More than a decade ago I met Mr Julio...Julio Lopez. And then I met one of his sons who has followed in his father's 'footsteps' tho the work the family does is done by hand, not by foot. Now there is a third generation, a grandson, who is creating treasures like the two previous generations.
Each of these three men in Mr Julio's family is a craftsman, a word that is defined as "...a person who is skilled in a particular craft." Mr Julio and his son and his grandson are skilled in the craft of creating lovely and often useful things from wood...quite often 'found' wood.
In Virginia when rights of way are cleared...for instance along a power line...the wood that is removed is most often oak or pine. On Nicaragua's east side the wood cleared along a power line is often teak or mahogany...or even rosewood.
When I am in Nicaragua, Bluefields specifically, I always visit with someone in the Lopez family and I almost always return to Virginia wih a new treasure...a walking stick, a kitchen utensil, a bowl, a cup, a tray, a pair of earrings. If I can name it - or if I can produce a photo for illustration - one of these men can make it.
But when I first began to do business with the family, none of the pieces I purchased was signed; and so I began to ask Mr Julio to sign the pieces I bought...if the size of the piece permitted that.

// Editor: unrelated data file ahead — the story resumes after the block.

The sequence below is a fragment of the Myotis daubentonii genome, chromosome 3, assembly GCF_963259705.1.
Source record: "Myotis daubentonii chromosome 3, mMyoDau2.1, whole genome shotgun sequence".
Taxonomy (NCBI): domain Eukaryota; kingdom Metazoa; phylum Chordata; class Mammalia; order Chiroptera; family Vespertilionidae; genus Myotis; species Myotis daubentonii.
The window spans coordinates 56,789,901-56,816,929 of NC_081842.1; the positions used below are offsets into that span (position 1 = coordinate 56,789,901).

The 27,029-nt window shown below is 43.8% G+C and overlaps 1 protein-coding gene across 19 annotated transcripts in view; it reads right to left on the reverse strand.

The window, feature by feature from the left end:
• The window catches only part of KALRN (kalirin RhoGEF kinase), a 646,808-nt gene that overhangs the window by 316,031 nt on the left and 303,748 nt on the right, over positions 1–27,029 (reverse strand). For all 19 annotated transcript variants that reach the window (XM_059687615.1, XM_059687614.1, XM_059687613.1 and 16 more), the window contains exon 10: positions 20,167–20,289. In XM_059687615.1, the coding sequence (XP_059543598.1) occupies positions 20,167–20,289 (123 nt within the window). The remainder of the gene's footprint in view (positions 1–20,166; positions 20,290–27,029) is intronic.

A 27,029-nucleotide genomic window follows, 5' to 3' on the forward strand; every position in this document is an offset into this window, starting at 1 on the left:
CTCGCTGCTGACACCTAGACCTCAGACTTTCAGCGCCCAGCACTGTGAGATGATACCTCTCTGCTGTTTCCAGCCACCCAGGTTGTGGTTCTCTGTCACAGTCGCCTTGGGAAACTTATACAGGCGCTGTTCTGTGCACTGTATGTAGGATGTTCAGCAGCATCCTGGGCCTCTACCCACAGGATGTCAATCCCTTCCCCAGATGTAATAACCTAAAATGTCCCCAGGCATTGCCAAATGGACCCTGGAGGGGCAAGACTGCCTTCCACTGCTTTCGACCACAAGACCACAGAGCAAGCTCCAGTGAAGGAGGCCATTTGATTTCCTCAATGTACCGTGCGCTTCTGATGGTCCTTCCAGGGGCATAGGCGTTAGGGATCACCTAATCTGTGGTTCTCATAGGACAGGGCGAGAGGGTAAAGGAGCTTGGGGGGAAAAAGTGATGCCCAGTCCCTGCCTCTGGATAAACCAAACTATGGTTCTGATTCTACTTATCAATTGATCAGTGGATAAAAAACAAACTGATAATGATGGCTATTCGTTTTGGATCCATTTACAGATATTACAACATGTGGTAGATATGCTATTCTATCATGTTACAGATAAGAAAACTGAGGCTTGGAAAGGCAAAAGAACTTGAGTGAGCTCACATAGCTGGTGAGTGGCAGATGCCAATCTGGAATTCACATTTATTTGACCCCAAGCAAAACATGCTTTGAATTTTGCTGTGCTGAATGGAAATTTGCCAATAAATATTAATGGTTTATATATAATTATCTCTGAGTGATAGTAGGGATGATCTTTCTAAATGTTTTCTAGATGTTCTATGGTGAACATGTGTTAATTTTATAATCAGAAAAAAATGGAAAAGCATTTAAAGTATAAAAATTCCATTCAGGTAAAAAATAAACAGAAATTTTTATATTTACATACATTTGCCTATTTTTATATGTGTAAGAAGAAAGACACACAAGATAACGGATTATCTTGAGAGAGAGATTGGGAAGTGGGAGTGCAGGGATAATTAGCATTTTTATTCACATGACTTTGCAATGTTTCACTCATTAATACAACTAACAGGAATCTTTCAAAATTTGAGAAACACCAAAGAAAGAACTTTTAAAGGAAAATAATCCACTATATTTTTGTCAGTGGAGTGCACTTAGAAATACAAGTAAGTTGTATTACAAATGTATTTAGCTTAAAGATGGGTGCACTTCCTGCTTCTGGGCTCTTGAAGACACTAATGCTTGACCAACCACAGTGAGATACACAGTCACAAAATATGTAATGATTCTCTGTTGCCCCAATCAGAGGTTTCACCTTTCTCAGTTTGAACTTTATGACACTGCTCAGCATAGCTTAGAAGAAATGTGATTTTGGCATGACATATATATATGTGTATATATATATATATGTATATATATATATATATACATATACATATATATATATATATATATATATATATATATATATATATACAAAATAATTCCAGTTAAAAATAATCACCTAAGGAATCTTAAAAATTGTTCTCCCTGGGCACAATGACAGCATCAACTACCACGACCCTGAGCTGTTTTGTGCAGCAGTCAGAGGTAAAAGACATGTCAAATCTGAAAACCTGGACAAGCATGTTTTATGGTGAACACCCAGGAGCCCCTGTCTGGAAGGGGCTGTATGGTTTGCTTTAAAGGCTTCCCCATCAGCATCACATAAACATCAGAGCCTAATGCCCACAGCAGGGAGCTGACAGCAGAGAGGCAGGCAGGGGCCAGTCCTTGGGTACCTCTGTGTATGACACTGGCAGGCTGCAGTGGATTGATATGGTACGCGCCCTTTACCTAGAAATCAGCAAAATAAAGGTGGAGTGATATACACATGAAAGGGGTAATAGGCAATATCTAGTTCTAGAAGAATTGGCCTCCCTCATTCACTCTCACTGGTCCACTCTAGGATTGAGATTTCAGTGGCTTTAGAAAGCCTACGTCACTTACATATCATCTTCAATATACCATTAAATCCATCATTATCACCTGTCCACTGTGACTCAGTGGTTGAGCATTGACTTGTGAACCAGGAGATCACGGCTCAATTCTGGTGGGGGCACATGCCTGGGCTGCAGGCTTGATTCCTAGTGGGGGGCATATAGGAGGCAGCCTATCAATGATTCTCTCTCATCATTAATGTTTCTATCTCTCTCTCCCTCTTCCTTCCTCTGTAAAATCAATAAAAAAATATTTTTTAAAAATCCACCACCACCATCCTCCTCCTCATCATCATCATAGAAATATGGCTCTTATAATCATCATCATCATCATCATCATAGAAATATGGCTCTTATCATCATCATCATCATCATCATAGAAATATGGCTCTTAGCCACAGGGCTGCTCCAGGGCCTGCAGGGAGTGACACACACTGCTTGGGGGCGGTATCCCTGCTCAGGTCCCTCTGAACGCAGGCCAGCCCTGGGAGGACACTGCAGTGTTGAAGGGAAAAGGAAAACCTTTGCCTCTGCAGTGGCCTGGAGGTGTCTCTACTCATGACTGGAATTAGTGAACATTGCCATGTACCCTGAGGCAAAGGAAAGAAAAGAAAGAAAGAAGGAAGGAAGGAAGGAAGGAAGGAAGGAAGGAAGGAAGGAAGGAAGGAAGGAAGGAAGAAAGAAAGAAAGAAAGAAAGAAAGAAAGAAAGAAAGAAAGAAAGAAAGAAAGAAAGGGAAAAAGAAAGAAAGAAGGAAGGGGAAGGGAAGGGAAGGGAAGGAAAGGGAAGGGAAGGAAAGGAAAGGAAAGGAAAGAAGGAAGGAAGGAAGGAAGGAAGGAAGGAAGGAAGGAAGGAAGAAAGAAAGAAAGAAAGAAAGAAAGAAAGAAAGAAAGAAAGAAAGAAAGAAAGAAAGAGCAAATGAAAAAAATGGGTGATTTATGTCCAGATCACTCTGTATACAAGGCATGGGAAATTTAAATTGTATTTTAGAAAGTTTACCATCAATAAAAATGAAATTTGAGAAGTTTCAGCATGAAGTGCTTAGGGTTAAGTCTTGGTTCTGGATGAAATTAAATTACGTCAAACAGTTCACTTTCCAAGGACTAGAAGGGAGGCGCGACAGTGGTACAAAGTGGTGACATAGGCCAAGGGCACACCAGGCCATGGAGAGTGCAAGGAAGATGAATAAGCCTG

I explained why I wanted him to take this extra step, that the pieces he made for me were unique; and if, as I sometimes do, I gave some of the items as gifts...I wanted the people who got each piece to know who made it. Because Mr Julio and his son and grandson make things almost exclusively by hand - and almost exclusively without electricity - that's how they sign their work. Mr Julio is shown here signing, by hand, a small rosewood tray that sits in my Virginia house about 5 feet from where I am right now.
It's important in my family to know the history of the unique items we live with, acknowledging and remembering the person who crafts these things.